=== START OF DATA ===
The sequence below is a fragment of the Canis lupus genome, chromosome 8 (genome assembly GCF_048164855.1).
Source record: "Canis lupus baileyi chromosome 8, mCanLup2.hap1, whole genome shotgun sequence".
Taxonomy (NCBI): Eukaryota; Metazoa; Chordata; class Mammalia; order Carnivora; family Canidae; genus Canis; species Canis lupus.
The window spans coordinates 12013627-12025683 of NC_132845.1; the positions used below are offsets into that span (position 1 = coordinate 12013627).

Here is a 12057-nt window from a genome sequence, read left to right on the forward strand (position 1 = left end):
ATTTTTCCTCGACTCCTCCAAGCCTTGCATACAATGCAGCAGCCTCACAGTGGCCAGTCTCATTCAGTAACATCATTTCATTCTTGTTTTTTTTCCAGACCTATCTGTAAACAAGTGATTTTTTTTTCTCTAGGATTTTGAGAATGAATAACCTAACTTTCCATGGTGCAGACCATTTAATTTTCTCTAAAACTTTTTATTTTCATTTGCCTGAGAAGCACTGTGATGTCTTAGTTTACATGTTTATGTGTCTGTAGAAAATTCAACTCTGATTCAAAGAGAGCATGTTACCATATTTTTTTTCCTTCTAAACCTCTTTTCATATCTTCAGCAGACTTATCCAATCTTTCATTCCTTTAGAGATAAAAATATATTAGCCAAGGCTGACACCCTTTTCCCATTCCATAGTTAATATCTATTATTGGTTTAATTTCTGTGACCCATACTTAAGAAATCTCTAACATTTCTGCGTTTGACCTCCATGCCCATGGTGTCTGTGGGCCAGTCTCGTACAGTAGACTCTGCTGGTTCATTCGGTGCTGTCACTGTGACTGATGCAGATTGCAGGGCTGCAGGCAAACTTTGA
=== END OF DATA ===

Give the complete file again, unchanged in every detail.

The sequence below is a fragment of the Canis lupus genome, chromosome 8 (genome assembly GCF_048164855.1).
Source record: "Canis lupus baileyi chromosome 8, mCanLup2.hap1, whole genome shotgun sequence".
Taxonomy (NCBI): Eukaryota; Metazoa; Chordata; class Mammalia; order Carnivora; family Canidae; genus Canis; species Canis lupus.
The window spans coordinates 12013627-12025683 of NC_132845.1; the positions used below are offsets into that span (position 1 = coordinate 12013627).

Here is a 12057-nt window from a genome sequence, read left to right on the forward strand (position 1 = left end):
ATTTTTCCTCGACTCCTCCAAGCCTTGCATACAATGCAGCAGCCTCACAGTGGCCAGTCTCATTCAGTAACATCATTTCATTCTTGTTTTTTTTCCAGACCTATCTGTAAACAAGTGATTTTTTTTTCTCTAGGATTTTGAGAATGAATAACCTAACTTTCCATGGTGCAGACCATTTAATTTTCTCTAAAACTTTTTATTTTCATTTGCCTGAGAAGCACTGTGATGTCTTAGTTTACATGTTTATGTGTCTGTAGAAAATTCAACTCTGATTCAAAGAGAGCATGTTACCATATTTTTTTTCCTTCTAAACCTCTTTTCATATCTTCAGCAGACTTATCCAATCTTTCATTCCTTTAGAGATAAAAATATATTAGCCAAGGCTGACACCCTTTTCCCATTCCATAGTTAATATCTATTATTGGTTTAATTTCTGTGACCCATACTTAAGAAATCTCTAACATTTCTGCGTTTGACCTCCATGCCCATGGTGTCTGTGGGCCAGTCTCGTACAGTAGACTCTGCTGGTTCATTCGGTGCTGTCACTGTGACTGATGCAGATTGCAGGGCTGCAGGCAAACTTTGA